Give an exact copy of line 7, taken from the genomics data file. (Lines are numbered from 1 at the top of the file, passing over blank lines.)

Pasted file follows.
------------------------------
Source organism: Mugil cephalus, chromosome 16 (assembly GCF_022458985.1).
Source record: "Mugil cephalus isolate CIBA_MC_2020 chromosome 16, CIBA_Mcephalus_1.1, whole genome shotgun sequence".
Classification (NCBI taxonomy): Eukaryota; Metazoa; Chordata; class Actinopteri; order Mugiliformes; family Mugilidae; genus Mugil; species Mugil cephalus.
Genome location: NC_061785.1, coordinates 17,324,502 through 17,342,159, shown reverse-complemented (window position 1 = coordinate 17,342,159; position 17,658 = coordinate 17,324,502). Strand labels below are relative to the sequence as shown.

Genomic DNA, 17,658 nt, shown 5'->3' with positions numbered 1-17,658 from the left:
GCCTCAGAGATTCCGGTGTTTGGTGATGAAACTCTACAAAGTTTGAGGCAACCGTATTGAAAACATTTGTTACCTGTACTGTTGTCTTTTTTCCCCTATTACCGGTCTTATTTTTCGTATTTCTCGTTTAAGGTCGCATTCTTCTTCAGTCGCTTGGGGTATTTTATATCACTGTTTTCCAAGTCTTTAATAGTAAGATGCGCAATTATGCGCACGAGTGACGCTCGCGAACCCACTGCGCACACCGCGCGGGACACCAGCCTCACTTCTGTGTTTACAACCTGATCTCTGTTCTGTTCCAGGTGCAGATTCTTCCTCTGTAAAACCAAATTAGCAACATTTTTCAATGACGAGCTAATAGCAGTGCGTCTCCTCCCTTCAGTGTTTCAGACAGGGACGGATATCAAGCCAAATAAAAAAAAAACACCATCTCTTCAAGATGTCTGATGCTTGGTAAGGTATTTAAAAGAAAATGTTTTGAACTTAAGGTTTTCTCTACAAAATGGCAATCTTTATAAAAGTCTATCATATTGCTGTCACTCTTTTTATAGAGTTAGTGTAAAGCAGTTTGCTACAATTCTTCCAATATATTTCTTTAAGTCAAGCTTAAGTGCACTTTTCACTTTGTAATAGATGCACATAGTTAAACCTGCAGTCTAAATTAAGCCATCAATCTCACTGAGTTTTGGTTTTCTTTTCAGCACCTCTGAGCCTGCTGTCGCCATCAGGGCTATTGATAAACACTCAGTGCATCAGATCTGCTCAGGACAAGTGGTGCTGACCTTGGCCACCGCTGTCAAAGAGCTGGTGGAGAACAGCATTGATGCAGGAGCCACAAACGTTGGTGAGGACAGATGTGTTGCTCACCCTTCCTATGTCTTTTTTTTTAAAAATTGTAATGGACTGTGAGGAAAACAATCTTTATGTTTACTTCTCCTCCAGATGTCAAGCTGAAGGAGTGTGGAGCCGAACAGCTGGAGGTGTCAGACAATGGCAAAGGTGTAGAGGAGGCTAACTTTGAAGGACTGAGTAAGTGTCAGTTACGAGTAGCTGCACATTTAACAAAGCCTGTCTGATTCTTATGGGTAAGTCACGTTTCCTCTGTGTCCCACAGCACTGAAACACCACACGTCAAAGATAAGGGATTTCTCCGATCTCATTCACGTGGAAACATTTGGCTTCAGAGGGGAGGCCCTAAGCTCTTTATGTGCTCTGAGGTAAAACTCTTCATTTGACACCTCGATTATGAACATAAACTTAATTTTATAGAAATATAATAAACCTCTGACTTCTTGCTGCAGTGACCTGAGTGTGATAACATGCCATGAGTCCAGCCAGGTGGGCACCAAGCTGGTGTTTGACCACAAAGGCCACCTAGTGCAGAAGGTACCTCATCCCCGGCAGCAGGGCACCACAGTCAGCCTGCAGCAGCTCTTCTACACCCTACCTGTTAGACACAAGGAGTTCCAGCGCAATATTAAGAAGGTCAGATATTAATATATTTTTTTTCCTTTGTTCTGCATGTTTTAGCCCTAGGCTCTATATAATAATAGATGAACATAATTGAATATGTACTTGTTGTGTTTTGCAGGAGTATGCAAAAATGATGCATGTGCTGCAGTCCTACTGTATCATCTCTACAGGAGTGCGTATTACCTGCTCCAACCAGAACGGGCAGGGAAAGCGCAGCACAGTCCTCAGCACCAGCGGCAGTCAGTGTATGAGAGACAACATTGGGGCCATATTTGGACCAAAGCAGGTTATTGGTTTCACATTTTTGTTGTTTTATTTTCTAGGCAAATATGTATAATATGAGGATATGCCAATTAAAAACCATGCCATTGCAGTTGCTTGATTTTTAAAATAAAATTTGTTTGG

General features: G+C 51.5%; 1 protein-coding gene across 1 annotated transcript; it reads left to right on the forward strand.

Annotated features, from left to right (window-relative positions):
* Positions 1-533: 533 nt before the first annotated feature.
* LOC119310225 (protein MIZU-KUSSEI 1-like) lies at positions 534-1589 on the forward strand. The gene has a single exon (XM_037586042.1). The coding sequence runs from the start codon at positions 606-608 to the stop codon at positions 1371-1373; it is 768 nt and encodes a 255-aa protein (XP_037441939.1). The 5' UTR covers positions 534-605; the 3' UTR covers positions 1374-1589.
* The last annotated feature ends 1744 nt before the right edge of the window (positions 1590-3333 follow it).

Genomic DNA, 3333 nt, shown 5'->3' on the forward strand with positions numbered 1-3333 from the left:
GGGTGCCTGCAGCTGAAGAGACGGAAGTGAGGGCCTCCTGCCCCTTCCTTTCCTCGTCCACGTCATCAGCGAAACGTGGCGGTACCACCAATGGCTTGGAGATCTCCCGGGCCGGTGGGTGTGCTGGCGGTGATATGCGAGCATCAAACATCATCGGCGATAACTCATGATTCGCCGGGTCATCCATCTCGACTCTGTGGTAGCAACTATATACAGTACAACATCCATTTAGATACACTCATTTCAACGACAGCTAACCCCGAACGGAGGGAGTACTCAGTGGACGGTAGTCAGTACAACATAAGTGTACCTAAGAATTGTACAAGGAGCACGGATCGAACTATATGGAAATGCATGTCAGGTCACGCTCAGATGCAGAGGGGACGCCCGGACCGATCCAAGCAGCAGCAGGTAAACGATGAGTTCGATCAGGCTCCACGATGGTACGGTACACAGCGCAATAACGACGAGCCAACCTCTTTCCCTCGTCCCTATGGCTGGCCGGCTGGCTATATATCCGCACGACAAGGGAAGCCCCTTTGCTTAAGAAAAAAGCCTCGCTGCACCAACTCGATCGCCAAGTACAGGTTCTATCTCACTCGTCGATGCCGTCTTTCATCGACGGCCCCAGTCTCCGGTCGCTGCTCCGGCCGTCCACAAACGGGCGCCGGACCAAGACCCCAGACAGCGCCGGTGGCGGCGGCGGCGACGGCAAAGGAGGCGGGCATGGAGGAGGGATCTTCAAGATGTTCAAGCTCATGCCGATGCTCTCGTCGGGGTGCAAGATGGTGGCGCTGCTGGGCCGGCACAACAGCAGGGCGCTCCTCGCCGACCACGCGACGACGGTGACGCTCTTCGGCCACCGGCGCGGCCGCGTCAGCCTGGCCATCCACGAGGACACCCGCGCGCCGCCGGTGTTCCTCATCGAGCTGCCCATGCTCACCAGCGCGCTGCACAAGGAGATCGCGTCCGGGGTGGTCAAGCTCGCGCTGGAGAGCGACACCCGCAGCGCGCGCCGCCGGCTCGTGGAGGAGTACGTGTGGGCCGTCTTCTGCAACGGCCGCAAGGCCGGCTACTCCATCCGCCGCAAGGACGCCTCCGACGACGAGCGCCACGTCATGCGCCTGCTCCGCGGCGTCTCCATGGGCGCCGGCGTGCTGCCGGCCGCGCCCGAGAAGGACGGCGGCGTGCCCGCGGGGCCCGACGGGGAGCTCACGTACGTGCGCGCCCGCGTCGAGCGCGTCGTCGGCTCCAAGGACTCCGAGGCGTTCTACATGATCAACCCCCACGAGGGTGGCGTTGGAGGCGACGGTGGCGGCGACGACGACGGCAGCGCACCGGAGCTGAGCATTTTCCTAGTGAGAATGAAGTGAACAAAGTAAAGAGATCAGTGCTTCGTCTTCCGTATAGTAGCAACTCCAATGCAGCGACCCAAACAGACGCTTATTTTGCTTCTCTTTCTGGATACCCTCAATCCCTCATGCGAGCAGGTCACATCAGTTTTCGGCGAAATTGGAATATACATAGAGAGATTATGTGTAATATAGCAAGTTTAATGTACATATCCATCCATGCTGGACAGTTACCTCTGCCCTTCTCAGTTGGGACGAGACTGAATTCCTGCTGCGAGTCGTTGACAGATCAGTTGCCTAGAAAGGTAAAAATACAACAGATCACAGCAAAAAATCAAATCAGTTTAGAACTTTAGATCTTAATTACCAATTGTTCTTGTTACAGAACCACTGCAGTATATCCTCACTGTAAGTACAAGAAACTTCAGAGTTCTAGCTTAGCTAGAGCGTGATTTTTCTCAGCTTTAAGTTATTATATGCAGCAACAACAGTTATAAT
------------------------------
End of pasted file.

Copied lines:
General features: G+C 51.5%; 1 protein-coding gene across 1 annotated transcript; it reads left to right on the forward strand.